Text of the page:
Thoughts From The Publisher’s Desk – April 26, 2019

The budget nightmare in Berlin is remarkable. With each passing week, the situation appears to become even more bleak. This week Mayor Gee Williams set out to address recent concerns he has heard from the public. On Tuesday, the town’s website included an explanatory letter from Williams called, “Mayor’s Message – Reasons for Increases to Taxes and Fees.”

The letter begins with, “There is no one cause, but there are multiple reasons that the Mayor and Council are considering increases in the Town’s property tax rates and water utility rates. These can be summarized under three different topics – sewer system upgrade debt retirement, capital projects and economic development.”

The letter is an interesting read and details the fiscal crisis facing the town. The biggest issue seems to be the town’s general fund reserves – what some governments call a rainy day fund for emergencies – have been tapped routinely to fund non-budgeted and unexpected operating costs for the town’s spray irrigation site. The method to prevent this reserve spending is three-fold – increase existing utility rates where needed to gets the funds self-sufficient, create new fees to generate new revenue to fund projects and up the existing property tax rate to the tune of 29%.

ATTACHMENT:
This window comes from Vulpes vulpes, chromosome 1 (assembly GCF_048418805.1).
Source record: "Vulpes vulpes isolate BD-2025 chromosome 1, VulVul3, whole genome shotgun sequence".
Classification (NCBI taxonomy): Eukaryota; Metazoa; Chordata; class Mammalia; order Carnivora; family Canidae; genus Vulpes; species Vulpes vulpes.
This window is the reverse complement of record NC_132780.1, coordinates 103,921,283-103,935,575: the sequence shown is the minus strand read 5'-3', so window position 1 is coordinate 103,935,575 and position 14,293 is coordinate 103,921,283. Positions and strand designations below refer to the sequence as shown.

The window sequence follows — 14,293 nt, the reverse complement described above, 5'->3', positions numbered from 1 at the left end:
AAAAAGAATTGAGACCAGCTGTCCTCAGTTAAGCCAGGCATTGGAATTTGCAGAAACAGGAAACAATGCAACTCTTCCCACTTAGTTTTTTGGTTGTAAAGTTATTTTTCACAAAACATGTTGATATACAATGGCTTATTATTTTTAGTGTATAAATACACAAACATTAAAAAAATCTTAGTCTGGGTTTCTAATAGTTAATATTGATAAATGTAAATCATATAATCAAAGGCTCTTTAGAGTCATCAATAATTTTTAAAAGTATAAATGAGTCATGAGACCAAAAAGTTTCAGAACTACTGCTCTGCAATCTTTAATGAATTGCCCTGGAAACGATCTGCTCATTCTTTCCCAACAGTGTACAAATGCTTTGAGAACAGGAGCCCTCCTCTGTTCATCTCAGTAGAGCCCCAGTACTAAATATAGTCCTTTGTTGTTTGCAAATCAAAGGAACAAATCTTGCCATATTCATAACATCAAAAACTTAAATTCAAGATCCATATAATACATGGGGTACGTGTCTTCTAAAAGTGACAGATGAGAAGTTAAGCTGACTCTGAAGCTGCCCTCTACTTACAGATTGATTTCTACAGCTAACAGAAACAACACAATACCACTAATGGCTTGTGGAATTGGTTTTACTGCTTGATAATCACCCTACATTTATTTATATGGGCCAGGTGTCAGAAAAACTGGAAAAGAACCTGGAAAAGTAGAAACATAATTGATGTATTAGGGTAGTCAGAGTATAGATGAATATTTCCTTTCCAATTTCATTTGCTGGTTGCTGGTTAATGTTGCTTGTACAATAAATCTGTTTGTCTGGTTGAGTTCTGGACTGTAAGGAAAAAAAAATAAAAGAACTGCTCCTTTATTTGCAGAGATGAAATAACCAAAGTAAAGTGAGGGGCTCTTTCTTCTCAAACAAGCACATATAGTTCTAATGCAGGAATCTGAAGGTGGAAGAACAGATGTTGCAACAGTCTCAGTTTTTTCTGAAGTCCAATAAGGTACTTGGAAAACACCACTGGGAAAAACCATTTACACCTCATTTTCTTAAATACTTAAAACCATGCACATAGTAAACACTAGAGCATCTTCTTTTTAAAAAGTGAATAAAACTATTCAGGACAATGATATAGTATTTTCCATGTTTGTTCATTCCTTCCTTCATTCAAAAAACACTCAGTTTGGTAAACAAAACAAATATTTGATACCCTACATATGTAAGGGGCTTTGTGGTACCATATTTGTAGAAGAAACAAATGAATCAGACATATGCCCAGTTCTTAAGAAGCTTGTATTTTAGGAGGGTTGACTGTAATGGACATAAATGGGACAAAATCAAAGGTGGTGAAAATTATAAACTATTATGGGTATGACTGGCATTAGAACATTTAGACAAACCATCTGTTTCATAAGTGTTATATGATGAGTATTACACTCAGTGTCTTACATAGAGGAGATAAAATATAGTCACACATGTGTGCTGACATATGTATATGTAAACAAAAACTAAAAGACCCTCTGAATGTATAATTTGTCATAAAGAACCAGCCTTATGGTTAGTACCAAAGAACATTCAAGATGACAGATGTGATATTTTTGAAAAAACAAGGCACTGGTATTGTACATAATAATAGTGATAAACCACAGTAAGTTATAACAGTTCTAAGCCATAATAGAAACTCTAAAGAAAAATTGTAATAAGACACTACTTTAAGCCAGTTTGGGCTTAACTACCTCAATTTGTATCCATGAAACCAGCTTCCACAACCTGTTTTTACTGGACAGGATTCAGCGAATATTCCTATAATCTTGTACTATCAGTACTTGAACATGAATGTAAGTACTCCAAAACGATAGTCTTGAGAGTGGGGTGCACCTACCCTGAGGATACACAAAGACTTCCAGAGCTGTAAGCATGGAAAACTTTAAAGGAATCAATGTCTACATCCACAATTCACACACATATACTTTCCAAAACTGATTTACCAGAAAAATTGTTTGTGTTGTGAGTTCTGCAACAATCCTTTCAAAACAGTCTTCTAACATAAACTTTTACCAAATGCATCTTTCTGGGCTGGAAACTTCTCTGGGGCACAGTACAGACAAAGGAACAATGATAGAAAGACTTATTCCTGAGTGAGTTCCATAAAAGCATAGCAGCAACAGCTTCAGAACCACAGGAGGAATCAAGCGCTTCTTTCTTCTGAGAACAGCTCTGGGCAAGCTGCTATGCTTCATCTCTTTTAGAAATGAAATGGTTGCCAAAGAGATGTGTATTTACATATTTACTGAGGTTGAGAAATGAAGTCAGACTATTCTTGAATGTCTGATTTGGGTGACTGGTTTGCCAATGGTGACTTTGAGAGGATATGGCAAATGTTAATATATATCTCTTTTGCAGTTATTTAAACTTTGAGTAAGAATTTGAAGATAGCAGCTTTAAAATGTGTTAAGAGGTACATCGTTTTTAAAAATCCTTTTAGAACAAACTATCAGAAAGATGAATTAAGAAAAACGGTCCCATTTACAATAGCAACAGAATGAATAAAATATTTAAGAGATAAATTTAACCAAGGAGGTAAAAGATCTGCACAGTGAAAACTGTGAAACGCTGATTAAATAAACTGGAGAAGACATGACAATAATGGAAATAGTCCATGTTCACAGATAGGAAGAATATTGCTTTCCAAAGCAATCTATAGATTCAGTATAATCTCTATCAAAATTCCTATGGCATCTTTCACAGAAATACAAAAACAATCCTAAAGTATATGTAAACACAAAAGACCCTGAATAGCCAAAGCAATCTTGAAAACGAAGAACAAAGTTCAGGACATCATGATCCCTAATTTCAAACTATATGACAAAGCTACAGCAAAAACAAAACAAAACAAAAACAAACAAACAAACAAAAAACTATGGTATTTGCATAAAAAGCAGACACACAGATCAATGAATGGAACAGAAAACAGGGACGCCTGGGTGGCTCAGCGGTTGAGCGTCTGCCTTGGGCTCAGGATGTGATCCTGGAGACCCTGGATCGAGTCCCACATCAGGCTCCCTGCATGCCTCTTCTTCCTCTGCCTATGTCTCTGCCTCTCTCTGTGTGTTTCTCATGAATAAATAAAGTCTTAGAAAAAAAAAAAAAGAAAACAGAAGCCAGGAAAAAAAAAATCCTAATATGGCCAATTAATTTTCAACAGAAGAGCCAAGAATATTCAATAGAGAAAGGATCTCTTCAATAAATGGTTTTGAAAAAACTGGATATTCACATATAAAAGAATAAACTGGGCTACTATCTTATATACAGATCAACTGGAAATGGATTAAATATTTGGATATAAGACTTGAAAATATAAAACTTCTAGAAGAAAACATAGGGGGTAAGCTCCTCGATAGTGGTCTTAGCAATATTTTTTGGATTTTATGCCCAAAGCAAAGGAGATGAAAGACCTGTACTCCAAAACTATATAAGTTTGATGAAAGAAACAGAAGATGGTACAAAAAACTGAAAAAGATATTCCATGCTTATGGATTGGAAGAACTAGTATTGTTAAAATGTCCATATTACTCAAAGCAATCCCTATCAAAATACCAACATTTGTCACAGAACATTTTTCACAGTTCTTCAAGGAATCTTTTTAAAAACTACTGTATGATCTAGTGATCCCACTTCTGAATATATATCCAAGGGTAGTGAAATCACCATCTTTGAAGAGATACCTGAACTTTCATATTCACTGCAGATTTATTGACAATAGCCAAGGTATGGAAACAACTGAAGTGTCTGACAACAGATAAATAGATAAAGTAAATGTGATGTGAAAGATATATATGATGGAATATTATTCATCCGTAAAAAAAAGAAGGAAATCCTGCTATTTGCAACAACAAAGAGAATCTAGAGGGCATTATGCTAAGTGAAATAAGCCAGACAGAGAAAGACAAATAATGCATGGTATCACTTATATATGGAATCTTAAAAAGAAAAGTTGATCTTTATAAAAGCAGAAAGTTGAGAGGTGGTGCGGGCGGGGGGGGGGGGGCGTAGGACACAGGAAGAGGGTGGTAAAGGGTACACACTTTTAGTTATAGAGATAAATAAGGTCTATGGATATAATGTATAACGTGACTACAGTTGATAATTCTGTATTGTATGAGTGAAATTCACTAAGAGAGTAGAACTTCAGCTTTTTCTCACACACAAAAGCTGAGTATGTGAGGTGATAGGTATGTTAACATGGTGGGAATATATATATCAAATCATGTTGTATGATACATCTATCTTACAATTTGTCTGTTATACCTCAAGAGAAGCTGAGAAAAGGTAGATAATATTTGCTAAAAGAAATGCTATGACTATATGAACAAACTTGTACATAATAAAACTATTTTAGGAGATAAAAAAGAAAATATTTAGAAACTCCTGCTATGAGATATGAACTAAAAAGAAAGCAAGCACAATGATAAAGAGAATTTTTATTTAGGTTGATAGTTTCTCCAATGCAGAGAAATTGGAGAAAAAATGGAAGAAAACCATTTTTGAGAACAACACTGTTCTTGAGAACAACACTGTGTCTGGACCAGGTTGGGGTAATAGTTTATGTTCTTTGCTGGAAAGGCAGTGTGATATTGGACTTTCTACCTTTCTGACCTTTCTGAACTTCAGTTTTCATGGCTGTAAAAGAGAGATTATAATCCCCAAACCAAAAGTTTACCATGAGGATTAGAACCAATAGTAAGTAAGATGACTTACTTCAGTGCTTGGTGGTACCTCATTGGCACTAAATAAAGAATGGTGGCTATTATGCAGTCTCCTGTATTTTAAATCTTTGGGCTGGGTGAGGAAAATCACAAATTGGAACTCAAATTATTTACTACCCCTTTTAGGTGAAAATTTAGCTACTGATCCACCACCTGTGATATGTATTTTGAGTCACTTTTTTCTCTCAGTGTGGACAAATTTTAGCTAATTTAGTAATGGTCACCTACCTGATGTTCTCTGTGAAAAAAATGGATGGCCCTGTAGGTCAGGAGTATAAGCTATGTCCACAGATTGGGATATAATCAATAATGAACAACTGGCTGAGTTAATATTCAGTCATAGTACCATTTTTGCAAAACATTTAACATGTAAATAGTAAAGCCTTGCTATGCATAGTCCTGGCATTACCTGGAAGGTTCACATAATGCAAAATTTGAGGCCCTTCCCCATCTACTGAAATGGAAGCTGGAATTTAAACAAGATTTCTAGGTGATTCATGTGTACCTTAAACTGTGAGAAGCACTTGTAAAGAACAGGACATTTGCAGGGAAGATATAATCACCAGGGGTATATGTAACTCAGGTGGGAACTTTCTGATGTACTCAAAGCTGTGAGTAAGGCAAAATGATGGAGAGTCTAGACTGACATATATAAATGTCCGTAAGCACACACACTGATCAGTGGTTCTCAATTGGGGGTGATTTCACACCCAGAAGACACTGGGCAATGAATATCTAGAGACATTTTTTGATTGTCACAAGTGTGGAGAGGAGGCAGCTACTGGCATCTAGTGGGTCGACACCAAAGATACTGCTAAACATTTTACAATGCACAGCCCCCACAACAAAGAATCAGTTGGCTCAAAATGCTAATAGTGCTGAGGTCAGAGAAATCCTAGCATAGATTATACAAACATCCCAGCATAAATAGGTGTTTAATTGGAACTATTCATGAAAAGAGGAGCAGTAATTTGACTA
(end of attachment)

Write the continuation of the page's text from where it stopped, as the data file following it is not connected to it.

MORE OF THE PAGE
What’s unclear at this point is where the other town council members are on this proposed tax rate. Williams has been the only elected official to date who has spoken on specifics when it comes to the budget. Others have explained the budget problems and how they are offended by the pointed criticism lobbed at them, but no other elected official has given any indication if they support the proposed tax increase or if they have other ideas to reduce the impact on property owners. It would also be wise of them to soon share their opinions on whether a 29% tax increase is truly the direction the town is headed.

One option that’s not a realistic course is phasing in the planned property tax increases, according to the mayor. In his letter this week, Williams said implemented an incremental tax increase of 15% the first year followed by 10% the second year and 5% the third year would result in the town continuing to borrow from its reserves.

“If there is a way to enact incremental tax and water utility fee increases over three to five years, that would not put our town’s financial position in jeopardy by further reducing the general fund reserve balance, then I know we would all gladly do that,” Williams wrote.

According to the mayor’s calculations, under that incremental three-year increase hypothetical he outlined, the needed cash from the reserves to offset utility losses would be $1.5 million in fiscal year 2020 and $290,960 in fiscal year 2021. He said this borrowing would result in a reserve balance of $1.8 million in fiscal year 2022. Williams wants the town to have a reserve balance of $4.5 million, which equals one year of operating expenses.